ICYMI: Earlier this summer we broke new ground with RealTalk, a speech synthesis system created by Machine Learning Engineers at Dessa (Hashiam Kadhim, Rayhane Mama, Joseph Palermo). With their AI-powered text-to-speech system, the team managed to replicate the voice of Joe Rogan, a podcasting legend known for his irreverent takes on consciousness, sports and technology. On top of that, their recreation of Rogan’s voice is the most realistic AI voice that’s been released to date.
If you haven’t heard the voice yet, you should.
Here’s the video we shared on YouTube featuring a medley of their faux Rogan’s musings:
Our initial post focussed on the ethical implications of fake voices and AI’s growing capabilities in deceiving human senses. Since then, the public’s response to the work has wowed us.
Even Joe Rogan himself weighed in:
With that in mind, we’re sticking to our original plan and won’t be open sourcing the work to mitigate potential misuse of the technology. That said, we still wanted to provide people interested in RealTalk an overview of how it works technically at a high-level.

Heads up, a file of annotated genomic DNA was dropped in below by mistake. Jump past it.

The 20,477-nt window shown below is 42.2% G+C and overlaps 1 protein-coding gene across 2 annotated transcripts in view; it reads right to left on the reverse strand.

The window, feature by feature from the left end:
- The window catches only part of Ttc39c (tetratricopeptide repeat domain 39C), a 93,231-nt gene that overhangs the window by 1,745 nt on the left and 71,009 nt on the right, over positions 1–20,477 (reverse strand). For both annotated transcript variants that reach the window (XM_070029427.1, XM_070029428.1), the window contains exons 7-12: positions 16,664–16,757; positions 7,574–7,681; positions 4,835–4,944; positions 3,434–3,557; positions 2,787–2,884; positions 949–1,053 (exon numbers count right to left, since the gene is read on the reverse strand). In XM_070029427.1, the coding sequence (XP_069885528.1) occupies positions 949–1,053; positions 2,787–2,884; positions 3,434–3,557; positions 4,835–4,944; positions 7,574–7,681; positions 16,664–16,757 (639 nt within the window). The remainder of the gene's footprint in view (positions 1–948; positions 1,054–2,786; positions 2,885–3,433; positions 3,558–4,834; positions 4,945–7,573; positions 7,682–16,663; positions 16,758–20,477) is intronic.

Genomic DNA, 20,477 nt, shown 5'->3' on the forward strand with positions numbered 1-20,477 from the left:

Following the pattern of other great inventions, RealTalk was born out of a confluence of technologies from both recent and more distant pasts. The speech synthesis field isn’t a new one: scientists and technologists have been trying to emulate human voices with machines since at least the nineteenth century.
Until very recently, though, speech synthesis that actually sounds like the real thing has been the stuff of science fiction. Deep learning has changed all of that, in only the span of a few years.
While designing their RealTalk system, the engineers were highly influenced by existing state-of-the-art systems, including Google’s Tacotron 2 and NVIDIA’s WaveGlow. In the same way as Tacotron 2, RealTalk uses an attention-based sequence-to-sequence architecture for a text-to-spectrogram model, also employing a modified version of WaveNet that functions as a neural vocoder.
To all the laypeople out there: don’t worry, we’ll get to explaining how these systems actually work in simpler terms below. And in case you’re just looking for the Cole’s Notes: jump ahead to the bottom of the article, which features an overview of the RealTalk system’s technical accomplishments.